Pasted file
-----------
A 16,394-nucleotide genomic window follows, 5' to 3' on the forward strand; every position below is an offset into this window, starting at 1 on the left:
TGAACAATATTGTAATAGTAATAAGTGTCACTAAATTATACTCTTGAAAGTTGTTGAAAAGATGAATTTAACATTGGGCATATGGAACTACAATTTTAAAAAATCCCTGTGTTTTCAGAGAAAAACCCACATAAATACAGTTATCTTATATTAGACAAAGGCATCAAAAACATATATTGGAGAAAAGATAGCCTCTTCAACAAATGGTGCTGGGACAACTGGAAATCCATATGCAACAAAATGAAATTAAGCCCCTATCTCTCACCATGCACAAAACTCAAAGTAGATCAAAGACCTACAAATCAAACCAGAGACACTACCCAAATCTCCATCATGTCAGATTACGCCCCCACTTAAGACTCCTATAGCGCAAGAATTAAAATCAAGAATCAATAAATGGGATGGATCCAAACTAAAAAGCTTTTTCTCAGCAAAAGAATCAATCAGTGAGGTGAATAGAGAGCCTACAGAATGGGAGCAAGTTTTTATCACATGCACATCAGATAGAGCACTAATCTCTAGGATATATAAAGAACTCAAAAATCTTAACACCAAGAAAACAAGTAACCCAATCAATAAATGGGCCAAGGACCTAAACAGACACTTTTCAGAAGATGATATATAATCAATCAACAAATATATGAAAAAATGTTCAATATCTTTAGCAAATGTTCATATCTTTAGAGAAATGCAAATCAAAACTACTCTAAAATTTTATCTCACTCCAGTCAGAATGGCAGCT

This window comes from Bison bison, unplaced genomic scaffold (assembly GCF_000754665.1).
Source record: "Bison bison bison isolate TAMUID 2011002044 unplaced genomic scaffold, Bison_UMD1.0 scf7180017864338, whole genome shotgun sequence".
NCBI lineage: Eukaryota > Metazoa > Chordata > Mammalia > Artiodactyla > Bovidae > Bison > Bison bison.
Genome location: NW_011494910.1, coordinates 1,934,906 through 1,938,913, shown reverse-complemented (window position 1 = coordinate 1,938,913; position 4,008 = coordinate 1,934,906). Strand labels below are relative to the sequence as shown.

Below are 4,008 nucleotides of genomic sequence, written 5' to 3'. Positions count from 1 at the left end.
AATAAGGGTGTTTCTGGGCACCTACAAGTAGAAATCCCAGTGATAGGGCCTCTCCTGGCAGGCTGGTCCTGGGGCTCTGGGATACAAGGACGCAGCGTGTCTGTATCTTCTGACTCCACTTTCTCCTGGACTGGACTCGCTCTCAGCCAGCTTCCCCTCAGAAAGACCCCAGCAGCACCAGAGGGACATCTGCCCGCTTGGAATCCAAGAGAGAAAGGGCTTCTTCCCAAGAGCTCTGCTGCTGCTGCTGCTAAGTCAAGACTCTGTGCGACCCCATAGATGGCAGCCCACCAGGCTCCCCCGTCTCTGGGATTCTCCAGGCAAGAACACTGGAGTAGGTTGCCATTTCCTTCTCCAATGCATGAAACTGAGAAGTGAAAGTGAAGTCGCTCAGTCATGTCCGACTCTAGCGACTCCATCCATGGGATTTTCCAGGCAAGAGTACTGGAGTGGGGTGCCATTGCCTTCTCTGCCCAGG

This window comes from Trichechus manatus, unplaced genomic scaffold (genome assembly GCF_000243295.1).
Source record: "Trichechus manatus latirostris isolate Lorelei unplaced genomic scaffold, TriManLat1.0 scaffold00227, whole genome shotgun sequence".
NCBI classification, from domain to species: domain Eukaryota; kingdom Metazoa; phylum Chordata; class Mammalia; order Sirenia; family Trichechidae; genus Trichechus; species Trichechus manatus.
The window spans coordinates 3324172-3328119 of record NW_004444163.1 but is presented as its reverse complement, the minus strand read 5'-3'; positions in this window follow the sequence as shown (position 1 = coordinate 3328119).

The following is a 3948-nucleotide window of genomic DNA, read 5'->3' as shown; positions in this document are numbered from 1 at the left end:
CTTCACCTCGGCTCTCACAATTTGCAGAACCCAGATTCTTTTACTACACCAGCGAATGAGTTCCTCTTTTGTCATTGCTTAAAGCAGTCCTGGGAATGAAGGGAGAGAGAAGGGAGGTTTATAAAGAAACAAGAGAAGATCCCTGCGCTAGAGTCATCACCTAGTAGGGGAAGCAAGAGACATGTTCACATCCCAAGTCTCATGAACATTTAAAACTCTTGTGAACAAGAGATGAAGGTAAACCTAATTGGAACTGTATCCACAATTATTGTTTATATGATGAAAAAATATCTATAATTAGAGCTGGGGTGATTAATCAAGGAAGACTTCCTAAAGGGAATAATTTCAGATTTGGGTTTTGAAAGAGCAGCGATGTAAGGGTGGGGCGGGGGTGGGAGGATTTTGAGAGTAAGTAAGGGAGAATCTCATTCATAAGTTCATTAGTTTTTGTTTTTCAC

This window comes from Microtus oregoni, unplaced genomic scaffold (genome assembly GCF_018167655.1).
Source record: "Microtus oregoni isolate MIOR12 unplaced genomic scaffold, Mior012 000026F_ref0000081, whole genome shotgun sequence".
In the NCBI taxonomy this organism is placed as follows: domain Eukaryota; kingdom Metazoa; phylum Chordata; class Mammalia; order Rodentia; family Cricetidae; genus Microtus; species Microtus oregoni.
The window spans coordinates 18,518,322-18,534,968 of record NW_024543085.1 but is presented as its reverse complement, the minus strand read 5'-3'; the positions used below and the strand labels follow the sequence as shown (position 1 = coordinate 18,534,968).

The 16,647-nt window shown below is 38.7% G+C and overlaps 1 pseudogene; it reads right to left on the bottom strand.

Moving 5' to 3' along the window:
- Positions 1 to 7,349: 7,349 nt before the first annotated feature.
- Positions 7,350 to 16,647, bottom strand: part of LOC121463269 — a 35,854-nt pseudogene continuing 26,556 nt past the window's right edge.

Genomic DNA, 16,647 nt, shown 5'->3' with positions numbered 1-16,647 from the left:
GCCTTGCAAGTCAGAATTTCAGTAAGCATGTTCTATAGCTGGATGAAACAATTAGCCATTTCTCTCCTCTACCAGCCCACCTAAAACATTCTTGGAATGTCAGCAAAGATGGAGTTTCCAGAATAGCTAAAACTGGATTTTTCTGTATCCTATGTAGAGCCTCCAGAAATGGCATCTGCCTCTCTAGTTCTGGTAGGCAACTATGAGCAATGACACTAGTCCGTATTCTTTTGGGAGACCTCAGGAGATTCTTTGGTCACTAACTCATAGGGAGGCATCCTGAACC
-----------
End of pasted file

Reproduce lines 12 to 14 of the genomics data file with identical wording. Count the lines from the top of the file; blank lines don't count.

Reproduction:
The window spans coordinates 3324172-3328119 of record NW_004444163.1 but is presented as its reverse complement, the minus strand read 5'-3'; positions in this window follow the sequence as shown (position 1 = coordinate 3328119).

The following is a 3948-nucleotide window of genomic DNA, read 5'->3' as shown; positions in this document are numbered from 1 at the left end:
CTTCACCTCGGCTCTCACAATTTGCAGAACCCAGATTCTTTTACTACACCAGCGAATGAGTTCCTCTTTTGTCATTGCTTAAAGCAGTCCTGGGAATGAAGGGAGAGAGAAGGGAGGTTTATAAAGAAACAAGAGAAGATCCCTGCGCTAGAGTCATCACCTAGTAGGGGAAGCAAGAGACATGTTCACATCCCAAGTCTCATGAACATTTAAAACTCTTGTGAACAAGAGATGAAGGTAAACCTAATTGGAACTGTATCCACAATTATTGTTTATATGATGAAAAAATATCTATAATTAGAGCTGGGGTGATTAATCAAGGAAGACTTCCTAAAGGGAATAATTTCAGATTTGGGTTTTGAAAGAGCAGCGATGTAAGGGTGGGGCGGGGGTGGGAGGATTTTGAGAGTAAGTAAGGGAGAATCTCATTCATAAGTTCATTAGTTTTTGTTTTTCAC